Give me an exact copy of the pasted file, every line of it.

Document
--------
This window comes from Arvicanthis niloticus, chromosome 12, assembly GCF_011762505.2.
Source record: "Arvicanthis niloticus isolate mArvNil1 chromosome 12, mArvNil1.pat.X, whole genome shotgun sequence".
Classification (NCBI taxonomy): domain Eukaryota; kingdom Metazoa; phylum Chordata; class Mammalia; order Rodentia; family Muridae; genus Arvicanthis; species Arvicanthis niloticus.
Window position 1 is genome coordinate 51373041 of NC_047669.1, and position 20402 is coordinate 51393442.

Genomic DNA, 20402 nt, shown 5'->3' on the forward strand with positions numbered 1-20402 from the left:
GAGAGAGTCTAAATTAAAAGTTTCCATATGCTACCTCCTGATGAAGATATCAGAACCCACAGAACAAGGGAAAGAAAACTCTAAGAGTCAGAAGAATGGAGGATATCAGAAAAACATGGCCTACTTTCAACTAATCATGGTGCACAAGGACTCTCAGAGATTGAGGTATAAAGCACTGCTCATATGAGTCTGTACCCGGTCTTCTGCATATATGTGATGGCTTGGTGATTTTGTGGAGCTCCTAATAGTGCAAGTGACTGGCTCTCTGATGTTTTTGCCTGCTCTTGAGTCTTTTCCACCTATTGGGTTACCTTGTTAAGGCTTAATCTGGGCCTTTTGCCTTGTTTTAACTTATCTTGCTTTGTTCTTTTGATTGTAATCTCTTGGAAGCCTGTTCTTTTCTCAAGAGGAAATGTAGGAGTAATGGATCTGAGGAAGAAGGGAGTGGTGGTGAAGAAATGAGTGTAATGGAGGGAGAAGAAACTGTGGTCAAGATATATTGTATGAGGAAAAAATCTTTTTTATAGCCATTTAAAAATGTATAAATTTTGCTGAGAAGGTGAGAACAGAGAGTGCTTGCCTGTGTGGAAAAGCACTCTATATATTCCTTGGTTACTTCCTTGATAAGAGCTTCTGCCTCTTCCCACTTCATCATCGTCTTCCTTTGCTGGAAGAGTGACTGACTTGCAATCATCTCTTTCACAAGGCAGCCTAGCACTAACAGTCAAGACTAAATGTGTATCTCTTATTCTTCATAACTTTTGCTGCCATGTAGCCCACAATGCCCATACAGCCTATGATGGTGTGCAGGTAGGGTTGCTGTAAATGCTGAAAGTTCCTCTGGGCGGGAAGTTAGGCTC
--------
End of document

This window comes from Arvicanthis niloticus, chromosome 12, assembly GCF_011762505.2.
Source record: "Arvicanthis niloticus isolate mArvNil1 chromosome 12, mArvNil1.pat.X, whole genome shotgun sequence".
Classification (NCBI taxonomy): domain Eukaryota; kingdom Metazoa; phylum Chordata; class Mammalia; order Rodentia; family Muridae; genus Arvicanthis; species Arvicanthis niloticus.
Window position 1 is genome coordinate 51373041 of NC_047669.1, and position 20402 is coordinate 51393442.

Genomic DNA, 20402 nt, shown 5'->3' on the forward strand with positions numbered 1-20402 from the left:
GAGAGAGTCTAAATTAAAAGTTTCCATATGCTACCTCCTGATGAAGATATCAGAACCCACAGAACAAGGGAAAGAAAACTCTAAGAGTCAGAAGAATGGAGGATATCAGAAAAACATGGCCTACTTTCAACTAATCATGGTGCACAAGGACTCTCAGAGATTGAGGTATAAAGCACTGCTCATATGAGTCTGTACCCGGTCTTCTGCATATATGTGATGGCTTGGTGATTTTGTGGAGCTCCTAATAGTGCAAGTGACTGGCTCTCTGATGTTTTTGCCTGCTCTTGAGTCTTTTCCACCTATTGGGTTACCTTGTTAAGGCTTAATCTGGGCCTTTTGCCTTGTTTTAACTTATCTTGCTTTGTTCTTTTGATTGTAATCTCTTGGAAGCCTGTTCTTTTCTCAAGAGGAAATGTAGGAGTAATGGATCTGAGGAAGAAGGGAGTGGTGGTGAAGAAATGAGTGTAATGGAGGGAGAAGAAACTGTGGTCAAGATATATTGTATGAGGAAAAAATCTTTTTTATAGCCATTTAAAAATGTATAAATTTTGCTGAGAAGGTGAGAACAGAGAGTGCTTGCCTGTGTGGAAAAGCACTCTATATATTCCTTGGTTACTTCCTTGATAAGAGCTTCTGCCTCTTCCCACTTCATCATCGTCTTCCTTTGCTGGAAGAGTGACTGACTTGCAATCATCTCTTTCACAAGGCAGCCTAGCACTAACAGTCAAGACTAAATGTGTATCTCTTATTCTTCATAACTTTTGCTGCCATGTAGCCCACAATGCCCATACAGCCTATGATGGTGTGCAGGTAGGGTTGCTGTAAATGCTGAAAGTTCCTCTGGGCGGGAAGTTAGGCTC